For three miles, I slogged through patches of molten mush
which coated my tires like a chocolate glazed doughnut. To
make matters worse, there were patches of fine gravel that
promptly became attached to all the sticky parts. By the
time I arrived in Belle Rive, my tires looked like sesame
seed bagels, and my derailleurs and brakes were coated
with thick sticky gravelly goo. I spent the next 45 minutes
scraping asphalt off my bike parts and tires with a pocket
Melted asphalt and gravel
By the time I finished cleaning, the hot, humid air made me think of the steam room back home at the health club. It was time to start using my ice sock. I bought a small bag of ice and went to work. Three
Filling an ice sock
By the way, I understand the locals pronounce this like,
“Vy Anna.”
It was after sunset that I travelled the last 15 miles to the
hotel on a packed gravel bike path. The surface was mostly
hard and easily rideable, but every now and then I would
encounter a deep loose patch which was more like beach
sand than gravel. This would have been fine if I had ridden
during the daylight hours, but after nearly wiping out on one
such patch, I slowed the pace to allow for extra vigilance.
Around one curve, I crossed the path of a startled family of
raccoons. The mama and her five cubs scurried off into the
darkness. I arrived at the hotel in Vienna all bleary-eyed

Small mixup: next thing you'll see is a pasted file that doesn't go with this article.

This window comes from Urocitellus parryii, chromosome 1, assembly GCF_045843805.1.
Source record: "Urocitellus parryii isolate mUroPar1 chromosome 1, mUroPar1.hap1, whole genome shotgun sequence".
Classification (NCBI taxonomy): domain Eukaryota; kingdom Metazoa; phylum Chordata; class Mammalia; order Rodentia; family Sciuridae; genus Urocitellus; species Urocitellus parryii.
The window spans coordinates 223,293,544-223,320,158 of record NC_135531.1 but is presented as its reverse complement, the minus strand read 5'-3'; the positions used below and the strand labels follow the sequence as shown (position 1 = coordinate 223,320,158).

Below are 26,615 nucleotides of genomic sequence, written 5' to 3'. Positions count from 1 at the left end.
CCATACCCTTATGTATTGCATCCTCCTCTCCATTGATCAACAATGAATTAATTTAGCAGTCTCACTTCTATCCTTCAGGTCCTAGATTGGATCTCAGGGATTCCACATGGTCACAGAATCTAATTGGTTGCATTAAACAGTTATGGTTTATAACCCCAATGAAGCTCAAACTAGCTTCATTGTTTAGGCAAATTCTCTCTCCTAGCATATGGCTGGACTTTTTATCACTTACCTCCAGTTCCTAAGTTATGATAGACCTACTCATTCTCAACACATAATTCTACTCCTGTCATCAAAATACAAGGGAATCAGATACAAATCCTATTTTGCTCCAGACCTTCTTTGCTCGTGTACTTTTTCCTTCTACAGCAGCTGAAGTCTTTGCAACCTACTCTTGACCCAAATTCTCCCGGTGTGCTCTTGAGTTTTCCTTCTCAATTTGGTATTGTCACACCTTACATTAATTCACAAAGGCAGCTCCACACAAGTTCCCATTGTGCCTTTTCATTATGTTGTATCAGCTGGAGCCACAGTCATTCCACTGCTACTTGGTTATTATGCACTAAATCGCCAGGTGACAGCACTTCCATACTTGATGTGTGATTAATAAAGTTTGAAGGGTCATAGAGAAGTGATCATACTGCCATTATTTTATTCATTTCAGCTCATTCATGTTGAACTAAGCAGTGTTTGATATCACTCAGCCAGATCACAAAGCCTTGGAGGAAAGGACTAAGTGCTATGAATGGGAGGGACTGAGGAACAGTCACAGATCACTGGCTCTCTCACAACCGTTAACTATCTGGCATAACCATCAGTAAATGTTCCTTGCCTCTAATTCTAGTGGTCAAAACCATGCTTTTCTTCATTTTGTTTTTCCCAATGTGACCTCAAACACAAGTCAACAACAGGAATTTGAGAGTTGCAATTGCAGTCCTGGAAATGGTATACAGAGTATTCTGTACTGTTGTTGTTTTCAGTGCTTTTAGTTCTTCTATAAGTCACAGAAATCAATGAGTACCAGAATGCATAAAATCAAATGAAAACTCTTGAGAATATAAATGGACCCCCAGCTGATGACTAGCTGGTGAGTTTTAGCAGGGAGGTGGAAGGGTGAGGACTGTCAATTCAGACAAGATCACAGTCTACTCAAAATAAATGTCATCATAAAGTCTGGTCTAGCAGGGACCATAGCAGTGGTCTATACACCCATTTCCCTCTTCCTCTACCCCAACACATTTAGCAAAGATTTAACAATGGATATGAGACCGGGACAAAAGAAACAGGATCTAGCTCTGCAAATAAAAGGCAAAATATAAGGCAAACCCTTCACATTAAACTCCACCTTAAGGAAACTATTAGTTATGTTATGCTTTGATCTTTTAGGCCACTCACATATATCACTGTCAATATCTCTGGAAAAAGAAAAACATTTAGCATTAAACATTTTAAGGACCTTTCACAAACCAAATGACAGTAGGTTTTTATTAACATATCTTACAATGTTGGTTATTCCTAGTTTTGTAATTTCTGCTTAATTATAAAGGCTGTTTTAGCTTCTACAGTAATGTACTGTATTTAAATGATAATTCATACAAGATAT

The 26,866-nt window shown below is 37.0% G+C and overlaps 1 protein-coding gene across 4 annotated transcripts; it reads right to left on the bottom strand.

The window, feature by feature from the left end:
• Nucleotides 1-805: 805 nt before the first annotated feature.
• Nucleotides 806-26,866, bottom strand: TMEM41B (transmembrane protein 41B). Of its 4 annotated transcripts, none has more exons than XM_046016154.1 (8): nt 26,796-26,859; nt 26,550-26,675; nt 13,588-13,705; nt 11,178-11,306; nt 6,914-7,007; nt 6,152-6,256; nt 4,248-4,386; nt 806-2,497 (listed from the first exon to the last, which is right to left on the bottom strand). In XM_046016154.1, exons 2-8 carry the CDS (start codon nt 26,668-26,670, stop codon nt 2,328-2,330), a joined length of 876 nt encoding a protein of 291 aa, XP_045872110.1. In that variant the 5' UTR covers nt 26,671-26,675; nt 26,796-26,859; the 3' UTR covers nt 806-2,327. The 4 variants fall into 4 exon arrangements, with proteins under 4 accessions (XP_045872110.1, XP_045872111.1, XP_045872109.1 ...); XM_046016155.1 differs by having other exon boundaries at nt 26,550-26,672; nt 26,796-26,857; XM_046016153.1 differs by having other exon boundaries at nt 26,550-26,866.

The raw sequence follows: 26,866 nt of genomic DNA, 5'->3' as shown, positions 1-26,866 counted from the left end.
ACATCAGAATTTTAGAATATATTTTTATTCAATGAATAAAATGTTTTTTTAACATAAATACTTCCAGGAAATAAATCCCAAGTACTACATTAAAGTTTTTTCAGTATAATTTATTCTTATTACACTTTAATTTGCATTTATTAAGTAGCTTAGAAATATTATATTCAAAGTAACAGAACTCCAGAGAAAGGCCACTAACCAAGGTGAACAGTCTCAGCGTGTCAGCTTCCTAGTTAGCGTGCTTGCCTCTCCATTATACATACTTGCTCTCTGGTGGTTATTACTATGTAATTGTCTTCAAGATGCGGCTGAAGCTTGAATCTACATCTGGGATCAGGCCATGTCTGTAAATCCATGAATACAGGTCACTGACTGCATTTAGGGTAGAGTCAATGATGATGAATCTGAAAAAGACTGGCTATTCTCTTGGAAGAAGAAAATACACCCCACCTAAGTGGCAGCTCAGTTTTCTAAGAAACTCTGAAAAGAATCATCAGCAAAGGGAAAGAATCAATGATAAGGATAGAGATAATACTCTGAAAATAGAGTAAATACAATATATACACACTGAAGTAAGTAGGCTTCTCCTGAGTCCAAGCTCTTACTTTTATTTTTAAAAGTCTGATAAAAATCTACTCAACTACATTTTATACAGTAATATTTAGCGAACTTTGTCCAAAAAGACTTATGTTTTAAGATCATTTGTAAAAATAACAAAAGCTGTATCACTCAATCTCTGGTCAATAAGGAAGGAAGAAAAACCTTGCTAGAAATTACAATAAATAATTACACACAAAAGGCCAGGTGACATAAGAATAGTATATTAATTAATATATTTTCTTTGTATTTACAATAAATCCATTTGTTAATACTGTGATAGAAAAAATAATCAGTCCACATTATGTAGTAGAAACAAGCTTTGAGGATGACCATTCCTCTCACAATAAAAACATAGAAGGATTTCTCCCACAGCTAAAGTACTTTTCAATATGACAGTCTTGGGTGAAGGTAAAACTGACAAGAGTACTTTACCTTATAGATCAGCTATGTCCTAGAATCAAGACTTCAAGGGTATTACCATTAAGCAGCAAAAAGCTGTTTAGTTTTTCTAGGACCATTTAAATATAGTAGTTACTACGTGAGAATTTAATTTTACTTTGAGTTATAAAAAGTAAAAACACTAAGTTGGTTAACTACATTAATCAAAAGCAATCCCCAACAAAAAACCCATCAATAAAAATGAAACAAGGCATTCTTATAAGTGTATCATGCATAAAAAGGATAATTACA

and fatigued, but happy. Sleep came quickly.
Beep beep beep! Ugh. Alarms clocks can jangle the nerves,
but this one took a moment to pierce my mental fog. A
moment later, I remembered where I was and dragged
myself out of bed. It was 2:30 AM and time to get going. I
had 163 more miles to ride before the finish.
A light fog made the climb out of Vienna seem surreal.
There were no street lights, but the moon was waxing
gibbous and lit my way. Near Shawnee National Forest, a
family of deer crossed my path. Except for the deer, the
only traffic I saw was a police car which greeted me with a
momentary bleep on its siren. The officer waved and
continued on.
I made hay while the sun wasn’t shining and kept the pace
up until mid-morning. The heat was beginning to build
again. The stops became more frequent, and I found myself
using the ice sock more often. By the time I got to
Pinkneyville, I had just 92 miles to go. I began stopping
every 25 miles to fill up on ice, then 20, then 15. So long as
I had ice in my sock, I felt great. Towards the end, I began
carrying an extra bag of ice on my bike rack behind me.
This served as a backup, in case I couldn’t find an ice
vendor before the sock melted.
It worked. I felt no sense of overheating and felt strong